The input path of the primary buffer follows the closed path of the relay, while the secondary buffer is interrupted by the open path. A digital high signal to the control transistor of the relay closes the secondary path and opens the primary path. This system worked effectively and the rover was essentially able to switch its own power source. In order to accomplish this, the Photon MCU had to hold a reference voltage from the secondary buffer at all times. The reference allows for accurate voltage measurements of the primary buffer and allows the rover to make the switch between buffers. Testing of voltage measurements without the reference voltage made for erratic and inaccurate voltage readings. Considering that the Photon drew only around 60 mA when it was on and operating fully and only 3 mA when in sleep mode, the load of the MCU will likely never place any significant strain on the 6 Ah secondary buffer. However, the MCU is still also powered by the primary buffer through its voltage input VIN pin to further remove strain on the secondary buffer.
The rover’s usability depends on the distance that it can travel with and without sunlight. The following tests demonstrate this ability in depth. Figure 3 shows the raw distance test results of the rover. The average values for the ten individual trials were used in the energy distance calculations.
Average time: 20.0776 s. Average voltage: 4.965 V.
Average charge (see Table 3 for graph): 7.3115 coulombs. Distance: 3 m.
E = QV = 7.3115 Q × 4.965 V = 36.6 J
F = 36.6   J 3   m = 12.1   N
Cap voltage when fully charged: 5.4 V at 600 F. At roughly 3.0 V the rover can no longer move.
1 2 C V 2 = 1 2 × 600 × 5.42 = 8748   J 1 2 × 600 × 3.02 = 2700   J
8748 − 2700 = 6048 J/12.1 N = 499.8 m
This means that under circumstances of no light, the rover can move a distance of about 0.5 km just with power from the SC bank. The average velocity during these tests was 0.149 m/s. An extension of this calculation to account for the full power capacity of the rover includes calculating the energy capacity of the secondary power buffer, the Li-ion batteries.
The charged voltage of the Li-ion batteries is 12 V. The total capacity is 6 amp hours.
6   Ah × 3600   s 1   h = 21 , 600   A · s
21 , 600   A · s · 1   C 1   A · s = 21 , 600   C
P elec = qV = 21 , 600   C × 12   V = 259 , 200   J
259 , 200 = 259 , 200   Nm × 1 12.1   N = 21 , 421.5   M = 21.42   km
The total sum of travel without any exposure to sunlight was about 21.9 km.
The three main sunlight conditions were full sunlight, clouded evening, and nighttime. During full daylight, the rover received the full 10 watts of power from the sun and could drive at full speed, make turns, and carry out various extravehicular maneuvers without decreasing the voltage of the motors. Figure 4 shows the voltage of the primary buffer and the current draw of the rover during testing done during bright direct sunlight. It can be noticed that the primary buffer voltage continued to increase when the current draw was high. Specifically during the full duration of the test, 15 : 55 16 : 20 Current d(t) = 388.08 C while Δ V = + 0.74   V . This increase, despite losing charge to the motors, is duly noted. When the rover was tested again during clouded evening conditions during the time of sunset, different results were achieved. The primary buffer voltage remained roughly constant during periods of a minimal current draw and would barely dip when the rover was moved, as seen in Figure 5. However, perhaps most astonishing is the fact that the voltage levels increased after the rover was manually re-positioned to an area with more direct sunlight. At the time mark of 20:07 in Figure 5, the rover moved and as the sun began to set the primary buffer continued to gain voltage due to the adjustment. This uptick was due to the nearly zero current draw and improved position of the rover. As soon as the sun set entirely, the board experienced a brief internet disconnection. The voltage under pitch darkness dropped dramatically, as expected. The results of this test provide support for the need of an intelligent algorithm to maximize the rover’s power availability. Another test was completed in sunset conditions and is displayed in Figure 6. This test corroborates the path from Figure 4 during the evening luminous conditions; that being a standard almost linear voltage level even during small movements. These outdoor tests express that the rover can gain energy from the panels during the evening hours approaching darkness.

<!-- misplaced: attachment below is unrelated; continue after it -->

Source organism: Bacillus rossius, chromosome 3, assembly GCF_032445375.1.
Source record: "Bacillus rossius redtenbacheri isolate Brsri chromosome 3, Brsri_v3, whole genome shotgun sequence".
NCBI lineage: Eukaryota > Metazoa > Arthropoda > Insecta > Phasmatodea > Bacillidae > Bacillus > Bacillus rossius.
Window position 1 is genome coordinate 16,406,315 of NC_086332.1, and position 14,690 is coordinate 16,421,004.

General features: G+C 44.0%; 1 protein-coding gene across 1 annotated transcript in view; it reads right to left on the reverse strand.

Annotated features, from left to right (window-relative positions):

Direct, cloud-free sunlight conditions provide the rover with sufficient power so as to prevent the necessity for the use of the secondary buffer. However, during all other conditions, the rover has to be operated accordingly in order to prevent usage of the secondary buffer. A novel approach was taken to create a ‘mode’ for the rover in which the rover only acts to gain power. Two photoresistors were added past either side of the rover’s panel array. The analog data coming from these resistors were used in a regression algorithm where the rover would predict a ‘reward’ for an action and act upon actions with the most predicted rewards. The rover would be ‘rewarded’ if the primary buffer increased in voltage and was ‘punished’ if the opposite was true. The results of testing this algorithm were actually beneficial. At first, the rover would continuously make actions such as moving backward or forward, which cost more energy than was gained. However, after a while of being placed out, the rover began to consistently choose the direction with the higher photoresistor reading, depending on the magnitude of both. The rover would stay still if both readings were roughly equal (see Figure 2 for hardware setup).